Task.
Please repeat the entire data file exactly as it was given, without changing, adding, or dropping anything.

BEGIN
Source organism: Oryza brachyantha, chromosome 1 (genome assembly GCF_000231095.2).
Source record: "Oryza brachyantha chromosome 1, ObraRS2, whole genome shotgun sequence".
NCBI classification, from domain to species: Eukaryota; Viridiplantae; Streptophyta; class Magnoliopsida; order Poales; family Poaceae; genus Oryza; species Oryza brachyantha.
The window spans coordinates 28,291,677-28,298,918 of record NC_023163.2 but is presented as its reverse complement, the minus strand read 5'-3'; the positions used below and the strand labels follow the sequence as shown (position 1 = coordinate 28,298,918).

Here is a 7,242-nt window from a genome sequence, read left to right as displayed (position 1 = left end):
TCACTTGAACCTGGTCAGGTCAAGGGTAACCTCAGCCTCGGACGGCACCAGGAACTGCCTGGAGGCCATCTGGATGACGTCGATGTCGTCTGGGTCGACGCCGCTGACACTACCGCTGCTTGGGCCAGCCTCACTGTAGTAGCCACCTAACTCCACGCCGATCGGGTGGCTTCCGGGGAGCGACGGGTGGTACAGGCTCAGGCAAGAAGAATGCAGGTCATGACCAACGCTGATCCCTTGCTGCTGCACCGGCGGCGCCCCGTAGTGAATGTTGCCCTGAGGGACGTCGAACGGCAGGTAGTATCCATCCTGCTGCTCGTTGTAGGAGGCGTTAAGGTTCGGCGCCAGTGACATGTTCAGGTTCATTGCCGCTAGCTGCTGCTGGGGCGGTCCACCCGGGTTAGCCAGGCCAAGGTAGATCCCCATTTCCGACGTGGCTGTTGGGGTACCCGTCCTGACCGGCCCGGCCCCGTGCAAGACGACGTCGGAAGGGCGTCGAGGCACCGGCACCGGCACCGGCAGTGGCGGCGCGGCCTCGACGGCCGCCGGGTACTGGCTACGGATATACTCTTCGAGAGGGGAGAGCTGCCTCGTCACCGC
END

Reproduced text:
Source organism: Oryza brachyantha, chromosome 1 (genome assembly GCF_000231095.2).
Source record: "Oryza brachyantha chromosome 1, ObraRS2, whole genome shotgun sequence".
NCBI classification, from domain to species: Eukaryota; Viridiplantae; Streptophyta; class Magnoliopsida; order Poales; family Poaceae; genus Oryza; species Oryza brachyantha.
The window spans coordinates 28,291,677-28,298,918 of record NC_023163.2 but is presented as its reverse complement, the minus strand read 5'-3'; the positions used below and the strand labels follow the sequence as shown (position 1 = coordinate 28,298,918).

Here is a 7,242-nt window from a genome sequence, read left to right as displayed (position 1 = left end):
TCACTTGAACCTGGTCAGGTCAAGGGTAACCTCAGCCTCGGACGGCACCAGGAACTGCCTGGAGGCCATCTGGATGACGTCGATGTCGTCTGGGTCGACGCCGCTGACACTACCGCTGCTTGGGCCAGCCTCACTGTAGTAGCCACCTAACTCCACGCCGATCGGGTGGCTTCCGGGGAGCGACGGGTGGTACAGGCTCAGGCAAGAAGAATGCAGGTCATGACCAACGCTGATCCCTTGCTGCTGCACCGGCGGCGCCCCGTAGTGAATGTTGCCCTGAGGGACGTCGAACGGCAGGTAGTATCCATCCTGCTGCTCGTTGTAGGAGGCGTTAAGGTTCGGCGCCAGTGACATGTTCAGGTTCATTGCCGCTAGCTGCTGCTGGGGCGGTCCACCCGGGTTAGCCAGGCCAAGGTAGATCCCCATTTCCGACGTGGCTGTTGGGGTACCCGTCCTGACCGGCCCGGCCCCGTGCAAGACGACGTCGGAAGGGCGTCGAGGCACCGGCACCGGCACCGGCAGTGGCGGCGCGGCCTCGACGGCCGCCGGGTACTGGCTACGGATATACTCTTCGAGAGGGGAGAGCTGCCTCGTCACCGC